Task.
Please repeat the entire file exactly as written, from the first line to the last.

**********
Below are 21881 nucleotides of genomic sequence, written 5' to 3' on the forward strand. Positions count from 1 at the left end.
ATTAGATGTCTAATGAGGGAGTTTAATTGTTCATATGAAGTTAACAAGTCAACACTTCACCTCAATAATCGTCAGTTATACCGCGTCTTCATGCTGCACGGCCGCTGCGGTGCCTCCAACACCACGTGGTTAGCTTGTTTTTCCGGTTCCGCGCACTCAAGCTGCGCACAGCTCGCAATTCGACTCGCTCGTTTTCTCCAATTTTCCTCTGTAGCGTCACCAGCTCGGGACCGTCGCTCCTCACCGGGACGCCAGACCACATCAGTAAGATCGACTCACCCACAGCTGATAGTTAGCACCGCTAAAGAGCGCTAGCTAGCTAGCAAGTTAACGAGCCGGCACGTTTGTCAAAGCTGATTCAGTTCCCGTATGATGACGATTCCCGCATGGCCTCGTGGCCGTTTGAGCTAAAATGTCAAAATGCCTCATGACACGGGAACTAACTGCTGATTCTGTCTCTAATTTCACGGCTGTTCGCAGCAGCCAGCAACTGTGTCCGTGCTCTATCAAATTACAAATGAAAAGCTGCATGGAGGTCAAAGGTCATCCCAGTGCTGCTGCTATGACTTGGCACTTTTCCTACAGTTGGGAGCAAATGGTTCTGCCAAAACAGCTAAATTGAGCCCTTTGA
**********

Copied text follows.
Below are 21881 nucleotides of genomic sequence, written 5' to 3' on the forward strand. Positions count from 1 at the left end.
ATTAGATGTCTAATGAGGGAGTTTAATTGTTCATATGAAGTTAACAAGTCAACACTTCACCTCAATAATCGTCAGTTATACCGCGTCTTCATGCTGCACGGCCGCTGCGGTGCCTCCAACACCACGTGGTTAGCTTGTTTTTCCGGTTCCGCGCACTCAAGCTGCGCACAGCTCGCAATTCGACTCGCTCGTTTTCTCCAATTTTCCTCTGTAGCGTCACCAGCTCGGGACCGTCGCTCCTCACCGGGACGCCAGACCACATCAGTAAGATCGACTCACCCACAGCTGATAGTTAGCACCGCTAAAGAGCGCTAGCTAGCTAGCAAGTTAACGAGCCGGCACGTTTGTCAAAGCTGATTCAGTTCCCGTATGATGACGATTCCCGCATGGCCTCGTGGCCGTTTGAGCTAAAATGTCAAAATGCCTCATGACACGGGAACTAACTGCTGATTCTGTCTCTAATTTCACGGCTGTTCGCAGCAGCCAGCAACTGTGTCCGTGCTCTATCAAATTACAAATGAAAAGCTGCATGGAGGTCAAAGGTCATCCCAGTGCTGCTGCTATGACTTGGCACTTTTCCTACAGTTGGGAGCAAATGGTTCTGCCAAAACAGCTAAATTGAGCCCTTTGA